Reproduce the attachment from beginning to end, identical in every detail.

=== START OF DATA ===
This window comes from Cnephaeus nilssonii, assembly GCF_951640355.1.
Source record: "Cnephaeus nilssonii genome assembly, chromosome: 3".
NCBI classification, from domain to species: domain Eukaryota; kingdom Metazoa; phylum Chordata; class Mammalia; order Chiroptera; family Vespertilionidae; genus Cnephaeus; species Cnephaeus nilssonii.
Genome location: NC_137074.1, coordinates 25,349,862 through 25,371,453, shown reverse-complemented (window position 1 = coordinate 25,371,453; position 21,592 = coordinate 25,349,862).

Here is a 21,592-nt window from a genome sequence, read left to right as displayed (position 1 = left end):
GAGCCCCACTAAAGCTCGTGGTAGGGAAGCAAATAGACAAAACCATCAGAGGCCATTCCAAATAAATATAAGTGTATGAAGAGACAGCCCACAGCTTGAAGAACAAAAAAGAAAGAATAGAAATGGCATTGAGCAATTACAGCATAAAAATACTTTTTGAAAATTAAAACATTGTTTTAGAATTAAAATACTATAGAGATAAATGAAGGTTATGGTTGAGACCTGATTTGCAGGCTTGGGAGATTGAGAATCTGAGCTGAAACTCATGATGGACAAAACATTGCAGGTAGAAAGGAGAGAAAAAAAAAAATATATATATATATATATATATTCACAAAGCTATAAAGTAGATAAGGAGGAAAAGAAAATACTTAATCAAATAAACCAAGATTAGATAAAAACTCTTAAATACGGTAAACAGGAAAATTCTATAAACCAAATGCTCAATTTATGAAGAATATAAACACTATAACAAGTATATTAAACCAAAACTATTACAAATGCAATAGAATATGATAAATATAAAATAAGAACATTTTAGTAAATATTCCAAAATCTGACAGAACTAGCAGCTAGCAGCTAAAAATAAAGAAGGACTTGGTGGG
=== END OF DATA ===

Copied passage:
This window comes from Cnephaeus nilssonii, assembly GCF_951640355.1.
Source record: "Cnephaeus nilssonii genome assembly, chromosome: 3".
NCBI classification, from domain to species: domain Eukaryota; kingdom Metazoa; phylum Chordata; class Mammalia; order Chiroptera; family Vespertilionidae; genus Cnephaeus; species Cnephaeus nilssonii.
Genome location: NC_137074.1, coordinates 25,349,862 through 25,371,453, shown reverse-complemented (window position 1 = coordinate 25,371,453; position 21,592 = coordinate 25,349,862).

Here is a 21,592-nt window from a genome sequence, read left to right as displayed (position 1 = left end):
GAGCCCCACTAAAGCTCGTGGTAGGGAAGCAAATAGACAAAACCATCAGAGGCCATTCCAAATAAATATAAGTGTATGAAGAGACAGCCCACAGCTTGAAGAACAAAAAAGAAAGAATAGAAATGGCATTGAGCAATTACAGCATAAAAATACTTTTTGAAAATTAAAACATTGTTTTAGAATTAAAATACTATAGAGATAAATGAAGGTTATGGTTGAGACCTGATTTGCAGGCTTGGGAGATTGAGAATCTGAGCTGAAACTCATGATGGACAAAACATTGCAGGTAGAAAGGAGAGAAAAAAAAAAATATATATATATATATATATATTCACAAAGCTATAAAGTAGATAAGGAGGAAAAGAAAATACTTAATCAAATAAACCAAGATTAGATAAAAACTCTTAAATACGGTAAACAGGAAAATTCTATAAACCAAATGCTCAATTTATGAAGAATATAAACACTATAACAAGTATATTAAACCAAAACTATTACAAATGCAATAGAATATGATAAATATAAAATAAGAACATTTTAGTAAATATTCCAAAATCTGACAGAACTAGCAGCTAGCAGCTAAAAATAAAGAAGGACTTGGTGGG